13-Foot-Long Great White Shark Tracked Off Shore of Myrtle Beach

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13-Foot-Long Great White Shark Tracked Off Shore of Myrtle Beach
13-Foot-Long Great White Shark Tracked Off Shore of Myrtle Beach

Africa-Press – Sierra-Leone. The 1,437 pound shark named “Breton” is 13 feet long and was tracked just off the shore of Myrtle Beach, South Carolina, after first being tagged near Nova Scotia in 2020. The enormous adult male shark was picked up by a non-profit shark locator called OCEARCH.

The data organization also tracked Breton near Florida about two months ago. Researchers are shocked to learn that, despite the shark’s massive weight, he is able to travel long distances in a short amount of time. Sharks are able to travel at faster speeds, explains OCEARCH, because their skeletons are made of mineralized cartilage as opposed to bone.

Breton is not the largest shark to be spotted off the coast of Myrtle Beach, either. Roughly 10 years ago, a Myrtle Beach resident saw a 3,400-pound great white shark about 16 feet long.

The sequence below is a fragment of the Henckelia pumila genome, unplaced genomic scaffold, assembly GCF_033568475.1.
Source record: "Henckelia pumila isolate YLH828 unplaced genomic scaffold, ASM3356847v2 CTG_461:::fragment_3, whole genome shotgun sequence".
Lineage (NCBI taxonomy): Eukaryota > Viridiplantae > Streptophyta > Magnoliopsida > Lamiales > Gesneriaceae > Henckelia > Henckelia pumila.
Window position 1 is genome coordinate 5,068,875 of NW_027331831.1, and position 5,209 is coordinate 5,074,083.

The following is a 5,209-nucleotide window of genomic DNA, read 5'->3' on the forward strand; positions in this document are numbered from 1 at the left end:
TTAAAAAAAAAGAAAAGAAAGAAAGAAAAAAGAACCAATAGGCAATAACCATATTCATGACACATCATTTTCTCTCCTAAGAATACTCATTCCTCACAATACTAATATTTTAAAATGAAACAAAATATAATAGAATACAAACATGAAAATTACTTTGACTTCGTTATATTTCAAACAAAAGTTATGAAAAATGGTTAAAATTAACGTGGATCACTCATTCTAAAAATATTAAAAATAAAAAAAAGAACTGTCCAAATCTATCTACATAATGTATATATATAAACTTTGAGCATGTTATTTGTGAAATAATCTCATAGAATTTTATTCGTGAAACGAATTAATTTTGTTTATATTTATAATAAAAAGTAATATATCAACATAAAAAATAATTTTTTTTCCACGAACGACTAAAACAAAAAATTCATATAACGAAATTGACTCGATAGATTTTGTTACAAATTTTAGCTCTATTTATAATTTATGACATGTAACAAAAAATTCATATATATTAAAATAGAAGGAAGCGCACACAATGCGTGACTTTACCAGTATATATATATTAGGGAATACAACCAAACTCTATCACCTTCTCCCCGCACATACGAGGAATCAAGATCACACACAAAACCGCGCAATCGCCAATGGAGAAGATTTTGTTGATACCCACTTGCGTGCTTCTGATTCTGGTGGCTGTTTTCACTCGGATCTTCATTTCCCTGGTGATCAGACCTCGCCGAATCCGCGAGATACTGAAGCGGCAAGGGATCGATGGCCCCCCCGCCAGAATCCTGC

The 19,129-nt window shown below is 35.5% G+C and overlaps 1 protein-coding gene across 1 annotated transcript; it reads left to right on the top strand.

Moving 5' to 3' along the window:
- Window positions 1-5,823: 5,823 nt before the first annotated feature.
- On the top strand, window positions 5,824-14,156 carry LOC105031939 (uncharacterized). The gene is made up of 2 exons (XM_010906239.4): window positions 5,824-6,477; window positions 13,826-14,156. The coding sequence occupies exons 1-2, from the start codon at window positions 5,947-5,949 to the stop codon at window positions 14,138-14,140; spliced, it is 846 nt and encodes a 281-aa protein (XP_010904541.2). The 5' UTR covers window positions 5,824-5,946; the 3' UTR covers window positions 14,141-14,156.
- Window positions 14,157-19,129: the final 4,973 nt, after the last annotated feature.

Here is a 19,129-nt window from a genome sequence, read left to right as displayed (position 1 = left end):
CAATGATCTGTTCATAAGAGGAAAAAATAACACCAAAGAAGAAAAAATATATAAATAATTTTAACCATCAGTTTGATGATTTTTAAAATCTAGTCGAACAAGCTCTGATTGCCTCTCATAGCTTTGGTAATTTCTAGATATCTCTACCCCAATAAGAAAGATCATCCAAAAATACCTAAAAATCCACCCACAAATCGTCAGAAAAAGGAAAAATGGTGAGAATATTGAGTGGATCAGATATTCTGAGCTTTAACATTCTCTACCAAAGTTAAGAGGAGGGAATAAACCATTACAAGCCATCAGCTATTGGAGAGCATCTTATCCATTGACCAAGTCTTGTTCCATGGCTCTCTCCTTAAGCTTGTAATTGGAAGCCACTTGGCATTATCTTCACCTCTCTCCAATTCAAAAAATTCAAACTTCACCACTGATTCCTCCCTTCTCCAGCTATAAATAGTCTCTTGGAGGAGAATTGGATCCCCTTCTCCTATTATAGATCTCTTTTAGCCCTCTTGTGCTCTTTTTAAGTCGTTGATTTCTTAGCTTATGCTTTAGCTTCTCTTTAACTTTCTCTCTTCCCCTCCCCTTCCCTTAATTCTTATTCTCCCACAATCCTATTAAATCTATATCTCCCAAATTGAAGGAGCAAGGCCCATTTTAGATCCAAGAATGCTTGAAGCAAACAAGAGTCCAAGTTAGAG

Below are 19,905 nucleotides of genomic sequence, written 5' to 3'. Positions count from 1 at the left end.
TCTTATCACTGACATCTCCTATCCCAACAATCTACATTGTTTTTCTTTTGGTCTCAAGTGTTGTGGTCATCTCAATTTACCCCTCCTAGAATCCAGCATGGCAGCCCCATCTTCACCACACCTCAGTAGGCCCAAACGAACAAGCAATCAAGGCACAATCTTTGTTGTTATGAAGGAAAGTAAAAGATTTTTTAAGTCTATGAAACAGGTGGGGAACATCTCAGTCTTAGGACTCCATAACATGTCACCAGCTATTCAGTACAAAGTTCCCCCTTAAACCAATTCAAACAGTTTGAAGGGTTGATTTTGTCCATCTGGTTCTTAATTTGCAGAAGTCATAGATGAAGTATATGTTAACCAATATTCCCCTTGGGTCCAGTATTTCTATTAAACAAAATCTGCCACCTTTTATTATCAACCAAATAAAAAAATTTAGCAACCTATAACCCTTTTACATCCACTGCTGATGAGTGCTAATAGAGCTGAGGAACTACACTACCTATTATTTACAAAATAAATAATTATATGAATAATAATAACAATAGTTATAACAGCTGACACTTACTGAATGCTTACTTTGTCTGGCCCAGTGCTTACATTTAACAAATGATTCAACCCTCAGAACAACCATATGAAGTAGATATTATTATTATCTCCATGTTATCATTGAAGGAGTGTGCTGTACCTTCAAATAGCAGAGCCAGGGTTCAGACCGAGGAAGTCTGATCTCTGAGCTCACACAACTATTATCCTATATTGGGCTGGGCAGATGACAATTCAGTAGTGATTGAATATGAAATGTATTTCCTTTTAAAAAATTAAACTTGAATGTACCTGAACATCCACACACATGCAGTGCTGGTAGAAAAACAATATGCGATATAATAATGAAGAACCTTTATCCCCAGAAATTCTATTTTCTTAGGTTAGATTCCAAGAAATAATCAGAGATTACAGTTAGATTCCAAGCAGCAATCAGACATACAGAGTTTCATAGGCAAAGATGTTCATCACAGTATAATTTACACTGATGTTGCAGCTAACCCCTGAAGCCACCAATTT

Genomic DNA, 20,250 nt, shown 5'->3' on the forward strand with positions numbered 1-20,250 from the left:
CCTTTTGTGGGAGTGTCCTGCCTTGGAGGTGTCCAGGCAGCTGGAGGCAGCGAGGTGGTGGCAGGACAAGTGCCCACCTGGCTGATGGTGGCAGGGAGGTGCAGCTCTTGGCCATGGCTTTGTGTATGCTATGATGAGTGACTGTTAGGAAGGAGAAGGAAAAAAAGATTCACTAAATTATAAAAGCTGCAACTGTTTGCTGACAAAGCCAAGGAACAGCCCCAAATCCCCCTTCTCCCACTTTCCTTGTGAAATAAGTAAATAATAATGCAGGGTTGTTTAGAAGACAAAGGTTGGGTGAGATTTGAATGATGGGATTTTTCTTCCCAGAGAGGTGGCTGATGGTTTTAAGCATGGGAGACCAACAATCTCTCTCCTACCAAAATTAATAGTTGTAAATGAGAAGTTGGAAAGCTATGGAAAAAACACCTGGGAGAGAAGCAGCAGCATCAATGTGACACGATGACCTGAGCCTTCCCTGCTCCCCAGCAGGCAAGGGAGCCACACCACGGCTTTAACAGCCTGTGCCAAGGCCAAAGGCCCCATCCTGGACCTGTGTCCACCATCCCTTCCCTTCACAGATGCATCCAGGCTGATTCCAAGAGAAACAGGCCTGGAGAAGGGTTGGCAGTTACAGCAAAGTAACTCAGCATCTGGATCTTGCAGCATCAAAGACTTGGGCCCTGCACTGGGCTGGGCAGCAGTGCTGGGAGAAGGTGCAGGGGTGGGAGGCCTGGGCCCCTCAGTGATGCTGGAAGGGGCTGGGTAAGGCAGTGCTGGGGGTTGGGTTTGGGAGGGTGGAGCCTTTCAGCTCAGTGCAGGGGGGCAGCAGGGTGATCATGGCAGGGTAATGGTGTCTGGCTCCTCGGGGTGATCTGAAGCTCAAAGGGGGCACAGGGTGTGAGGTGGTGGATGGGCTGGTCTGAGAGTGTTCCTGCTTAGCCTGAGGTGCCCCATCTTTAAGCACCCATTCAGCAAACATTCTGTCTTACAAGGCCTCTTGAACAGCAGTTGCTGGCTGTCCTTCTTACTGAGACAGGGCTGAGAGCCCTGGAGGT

OCEARCH announced on their Twitter that they would be tracking Breton’s movements to see if he’ll eventually make his way out of warmer waters, with most great whites being found in surface temperatures from 59°F to 72°F. With climate change warming up ocean temperatures, many great whites are searching for colder waters, meaning they will be headed to the north, to areas where they are not usually found.

“Nature has many ways to tell us the status quo is being disrupted, but it’s up to us to listen,” said Dr. Kyle Van Houtan, Monterey Bay Aquarium’s Chief Scientist, who did a study on white sharks’ thermal habitats. “These sharks – by venturing into territory where they have not historically been found – are telling us how the ocean is being affected by climate change.”

The state of Maine, for instance, has been seeing an increase in great white sharks, with at least six sightings reported in the year 2020 alone, and the first fatal shark attack that year in 10 years. The state’s effort to protect the seal population—a great white’s favorite food—is one factor that is driving up the number of shark sightings for Maine residents and tourists; the warming waters due to human-caused climate change is another.

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